Housing poverty in Nepal

  • 45,960 people served in FY18 45,960 people served in FY18
  • Over 50,000 volunteers hosted Over 50,000 volunteers hosted
  • Projects: disaster response and relief, women's empowerment, repair and training Projects: disaster response and relief, women's empowerment, repair and training

We started working in Nepal in 1997.

However, eight years later we had helped only 830 families to build decent housing. So, in a strategic decision to increase our impact, we began to leverage on partnerships with other NGOs, microfinance institutions, and village lending and savings groups.

The housing need in Nepal: slums and squats

At least 40,000 urban housing units in Nepal are required annually until 2021, according to a study done by UN-HABITAT at the request of the Nepali government.

The 2010 study, “Nepal Urban Housing Sector Profile”, stated that soaring land prices and increasing rural-urban migration made it difficult for the poor to afford housing, especially in the fast-growing urban areas.

About 10% of urban dwellers in Nepal are squatters and the number is set to rise…

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How we help fight housing poverty in Nepal

We work with various community level organisations in 35 districts to increase our impact by reaching out to poorer communities. The result is a cost-effective and environmental-friendly housing programme delivered through multiple partnerships with local institutions.

We also work on extending our impact through partnerships with the government and celebrity ambassadors. Special events such as Habitat Youth BUILD, Everest Build, and Scouts Build help to raise awareness of the need for decent housing.

Housing solutions we provide include:

  • Leveraging network of partnerships to provide decent homes
  • Training communities in the use of cost-effective local materials and technology
  • Empowering vulnerable communities
  • Meaningful volunteer engagement

Together with our partners, we are currently building 2.3 houses per hour.

Key facts & figures

  • Capital: Kathmandu
  • Population – circa 30.66 million
  • Urbanization – 21.5%
  • Life expectancy – 72.4 years
  • Unemployment – 3%
  • Poverty line – 25.2%

Supporting single mothers

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This project is currently in the second phase and aims to help female-headed households to upgrade their houses, improve their water and sanitation facilities, and maintain good personal hygiene. Families also form savings groups and learn how to boost their incomes through livelihood training. A total of 478 female-headed households in Jhapa, Morang, Sunsari, Saptari and Siraha districts will benefit from our partnership with local microfinance institutions.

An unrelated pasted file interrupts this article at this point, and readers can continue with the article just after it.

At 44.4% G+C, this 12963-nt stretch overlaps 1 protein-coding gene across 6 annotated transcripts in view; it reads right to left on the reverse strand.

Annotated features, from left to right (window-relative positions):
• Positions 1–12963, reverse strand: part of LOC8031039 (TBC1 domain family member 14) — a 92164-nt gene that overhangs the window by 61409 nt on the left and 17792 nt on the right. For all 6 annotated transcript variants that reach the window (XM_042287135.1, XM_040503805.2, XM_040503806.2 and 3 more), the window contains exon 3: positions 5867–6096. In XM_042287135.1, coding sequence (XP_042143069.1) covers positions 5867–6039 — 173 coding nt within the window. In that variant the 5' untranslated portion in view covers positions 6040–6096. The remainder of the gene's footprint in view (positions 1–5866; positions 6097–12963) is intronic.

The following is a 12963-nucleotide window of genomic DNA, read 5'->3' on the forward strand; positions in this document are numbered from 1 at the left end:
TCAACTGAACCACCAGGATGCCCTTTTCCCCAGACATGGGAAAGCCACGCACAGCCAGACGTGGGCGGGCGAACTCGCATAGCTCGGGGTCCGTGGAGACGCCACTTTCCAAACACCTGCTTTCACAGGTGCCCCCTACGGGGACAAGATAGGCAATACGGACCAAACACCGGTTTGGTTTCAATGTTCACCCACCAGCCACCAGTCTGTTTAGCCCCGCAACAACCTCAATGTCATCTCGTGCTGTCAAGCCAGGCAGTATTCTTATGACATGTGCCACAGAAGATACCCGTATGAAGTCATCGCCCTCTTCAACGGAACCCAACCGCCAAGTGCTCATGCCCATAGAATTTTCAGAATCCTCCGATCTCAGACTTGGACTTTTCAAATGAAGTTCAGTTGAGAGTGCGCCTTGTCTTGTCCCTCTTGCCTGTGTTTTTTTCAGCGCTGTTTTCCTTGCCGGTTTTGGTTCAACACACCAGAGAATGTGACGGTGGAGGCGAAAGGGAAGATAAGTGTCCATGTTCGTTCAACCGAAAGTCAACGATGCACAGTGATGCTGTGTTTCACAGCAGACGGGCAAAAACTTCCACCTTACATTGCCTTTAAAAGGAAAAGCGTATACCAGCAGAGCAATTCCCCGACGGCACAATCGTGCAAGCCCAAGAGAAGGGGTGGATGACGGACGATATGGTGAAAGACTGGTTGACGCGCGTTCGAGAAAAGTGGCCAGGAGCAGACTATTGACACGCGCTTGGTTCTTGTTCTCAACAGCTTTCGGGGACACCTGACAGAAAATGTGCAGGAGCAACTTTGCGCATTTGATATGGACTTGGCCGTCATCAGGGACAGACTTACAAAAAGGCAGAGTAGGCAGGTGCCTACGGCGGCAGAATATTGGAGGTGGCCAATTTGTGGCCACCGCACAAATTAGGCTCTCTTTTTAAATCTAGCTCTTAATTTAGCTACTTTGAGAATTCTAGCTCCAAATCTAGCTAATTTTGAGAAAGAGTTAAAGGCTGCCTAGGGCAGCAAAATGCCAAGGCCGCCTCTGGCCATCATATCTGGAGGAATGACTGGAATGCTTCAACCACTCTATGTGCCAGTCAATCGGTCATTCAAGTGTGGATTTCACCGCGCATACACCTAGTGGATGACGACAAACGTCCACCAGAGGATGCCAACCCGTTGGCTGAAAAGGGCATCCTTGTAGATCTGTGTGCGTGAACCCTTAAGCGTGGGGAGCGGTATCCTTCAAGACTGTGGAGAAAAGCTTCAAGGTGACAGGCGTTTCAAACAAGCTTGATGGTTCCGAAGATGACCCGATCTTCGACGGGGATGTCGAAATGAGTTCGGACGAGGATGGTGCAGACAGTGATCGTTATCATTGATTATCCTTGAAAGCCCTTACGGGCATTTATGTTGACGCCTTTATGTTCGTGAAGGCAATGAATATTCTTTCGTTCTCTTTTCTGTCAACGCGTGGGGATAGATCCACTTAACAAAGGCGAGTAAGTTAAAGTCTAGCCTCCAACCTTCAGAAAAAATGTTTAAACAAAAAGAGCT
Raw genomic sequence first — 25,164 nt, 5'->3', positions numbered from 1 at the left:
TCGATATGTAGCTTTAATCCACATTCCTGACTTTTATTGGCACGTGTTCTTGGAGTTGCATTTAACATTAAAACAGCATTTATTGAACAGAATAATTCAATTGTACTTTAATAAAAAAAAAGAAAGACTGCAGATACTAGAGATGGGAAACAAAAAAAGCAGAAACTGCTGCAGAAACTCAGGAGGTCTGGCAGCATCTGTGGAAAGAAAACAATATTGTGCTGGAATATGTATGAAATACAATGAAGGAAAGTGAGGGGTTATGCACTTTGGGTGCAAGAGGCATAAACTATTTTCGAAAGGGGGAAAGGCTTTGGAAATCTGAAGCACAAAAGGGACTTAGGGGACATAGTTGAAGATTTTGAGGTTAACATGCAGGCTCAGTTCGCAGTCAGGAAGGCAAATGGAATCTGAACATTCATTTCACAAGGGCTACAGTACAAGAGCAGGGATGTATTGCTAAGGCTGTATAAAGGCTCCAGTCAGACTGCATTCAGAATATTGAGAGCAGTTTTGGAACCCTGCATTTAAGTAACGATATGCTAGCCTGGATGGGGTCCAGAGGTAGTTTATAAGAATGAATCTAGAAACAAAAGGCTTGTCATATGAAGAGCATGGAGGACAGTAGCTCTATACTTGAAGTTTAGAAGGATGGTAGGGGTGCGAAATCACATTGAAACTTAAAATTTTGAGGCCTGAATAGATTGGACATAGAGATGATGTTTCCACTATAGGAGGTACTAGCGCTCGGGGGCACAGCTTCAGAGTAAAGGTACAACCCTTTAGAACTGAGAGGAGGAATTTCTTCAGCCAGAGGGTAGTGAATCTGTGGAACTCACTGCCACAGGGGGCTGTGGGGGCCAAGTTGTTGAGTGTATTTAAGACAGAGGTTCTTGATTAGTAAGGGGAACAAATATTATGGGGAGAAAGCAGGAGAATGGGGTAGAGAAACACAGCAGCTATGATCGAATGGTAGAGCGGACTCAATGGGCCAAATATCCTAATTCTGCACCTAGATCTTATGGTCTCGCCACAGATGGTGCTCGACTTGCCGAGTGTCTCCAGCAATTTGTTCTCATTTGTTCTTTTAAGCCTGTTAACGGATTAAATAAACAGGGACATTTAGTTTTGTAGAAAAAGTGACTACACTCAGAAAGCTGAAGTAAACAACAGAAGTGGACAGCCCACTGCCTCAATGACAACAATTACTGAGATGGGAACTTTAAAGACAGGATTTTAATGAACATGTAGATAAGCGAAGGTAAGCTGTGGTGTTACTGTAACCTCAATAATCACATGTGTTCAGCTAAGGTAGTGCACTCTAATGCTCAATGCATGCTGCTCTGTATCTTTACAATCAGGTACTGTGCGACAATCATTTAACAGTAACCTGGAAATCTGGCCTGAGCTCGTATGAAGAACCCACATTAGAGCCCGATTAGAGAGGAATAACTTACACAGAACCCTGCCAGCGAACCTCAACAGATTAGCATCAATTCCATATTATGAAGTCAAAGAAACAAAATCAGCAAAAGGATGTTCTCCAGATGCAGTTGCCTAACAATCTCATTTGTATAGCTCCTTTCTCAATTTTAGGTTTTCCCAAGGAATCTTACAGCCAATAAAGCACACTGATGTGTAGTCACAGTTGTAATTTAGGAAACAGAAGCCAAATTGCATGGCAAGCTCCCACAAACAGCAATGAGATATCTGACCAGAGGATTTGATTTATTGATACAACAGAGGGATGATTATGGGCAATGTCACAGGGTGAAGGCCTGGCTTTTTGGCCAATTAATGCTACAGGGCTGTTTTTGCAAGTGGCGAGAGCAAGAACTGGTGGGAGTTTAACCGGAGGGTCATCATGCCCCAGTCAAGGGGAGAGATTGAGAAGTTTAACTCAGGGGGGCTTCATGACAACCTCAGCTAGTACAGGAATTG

Skills & leadership training for women

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Locally available construction materials such as bamboo and sun-dried bricks are promoted in all the districts where we work.

Women home partners are also built up through training in income-generating activities and leadership, and get to learn about health and safe sanitation. Recently, the first female mason in Kavre was trained and she is possibly the proudest mason in her entire village - as she is not only earning a living but also taking part in the rebuilding activities after the 2015 Earthquake

Former bonded laborers (ex- Kamaiya)

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Our partner microfinance institutions provide housing loans to "ex-Kamaiya", or former bonded labourers, to improve or strengthen their homes against disasters, and to gain access to safe water and sanitation.

The second phase of this project in Mahendranagar will also see 437 ex-Kamaiya households being trained in income-generating activities and receiving loans to start small businesses.

Disaster response

In June 2011, we celebrated our 10,000th family served and by mid-2014, more than 54,000 families had been helped. However,…

In June 2011, we celebrated our 10,000th family served and by mid-2014, more than 54,000 families had been helped.

However, on April 25, 2015 a devastating 7.8 magnitude earthquake struck Nepal.


Vulnerability to natural disasters

In highly rural and predominantly agricultural Nepal, disasters such as flooding and fires leave families vulnerable.

Our local team promotes the use of cost-effective materials such as bamboo and sun-dried bricks in building houses that are more disaster-resilient, easier to maintain and friendlier to the environment.

In March 2014, we distributed more than 80 emergency shelter kits comprising bamboo poles and mats to families who lost their homes in a fire in Sunsari district.

a home destroyed by the earthquake in Nepal